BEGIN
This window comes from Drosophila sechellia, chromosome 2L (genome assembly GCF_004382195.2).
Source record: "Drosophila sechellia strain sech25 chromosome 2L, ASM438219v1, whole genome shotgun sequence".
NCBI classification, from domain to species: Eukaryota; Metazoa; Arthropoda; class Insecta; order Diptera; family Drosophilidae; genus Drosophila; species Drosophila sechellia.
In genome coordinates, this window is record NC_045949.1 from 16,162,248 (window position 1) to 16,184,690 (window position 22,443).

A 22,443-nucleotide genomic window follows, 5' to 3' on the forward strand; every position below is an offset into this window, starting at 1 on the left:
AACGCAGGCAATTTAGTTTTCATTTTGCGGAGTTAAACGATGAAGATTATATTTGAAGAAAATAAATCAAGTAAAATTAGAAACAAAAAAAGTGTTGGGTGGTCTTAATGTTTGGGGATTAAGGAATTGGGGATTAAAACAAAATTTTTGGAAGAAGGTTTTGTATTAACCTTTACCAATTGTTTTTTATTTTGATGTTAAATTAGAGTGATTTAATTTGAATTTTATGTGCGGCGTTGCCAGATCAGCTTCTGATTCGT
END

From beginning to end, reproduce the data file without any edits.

This window comes from Drosophila sechellia, chromosome 2L (genome assembly GCF_004382195.2).
Source record: "Drosophila sechellia strain sech25 chromosome 2L, ASM438219v1, whole genome shotgun sequence".
NCBI classification, from domain to species: Eukaryota; Metazoa; Arthropoda; class Insecta; order Diptera; family Drosophilidae; genus Drosophila; species Drosophila sechellia.
In genome coordinates, this window is record NC_045949.1 from 16,162,248 (window position 1) to 16,184,690 (window position 22,443).

A 22,443-nucleotide genomic window follows, 5' to 3' on the forward strand; every position below is an offset into this window, starting at 1 on the left:
AACGCAGGCAATTTAGTTTTCATTTTGCGGAGTTAAACGATGAAGATTATATTTGAAGAAAATAAATCAAGTAAAATTAGAAACAAAAAAAGTGTTGGGTGGTCTTAATGTTTGGGGATTAAGGAATTGGGGATTAAAACAAAATTTTTGGAAGAAGGTTTTGTATTAACCTTTACCAATTGTTTTTTATTTTGATGTTAAATTAGAGTGATTTAATTTGAATTTTATGTGCGGCGTTGCCAGATCAGCTTCTGATTCGT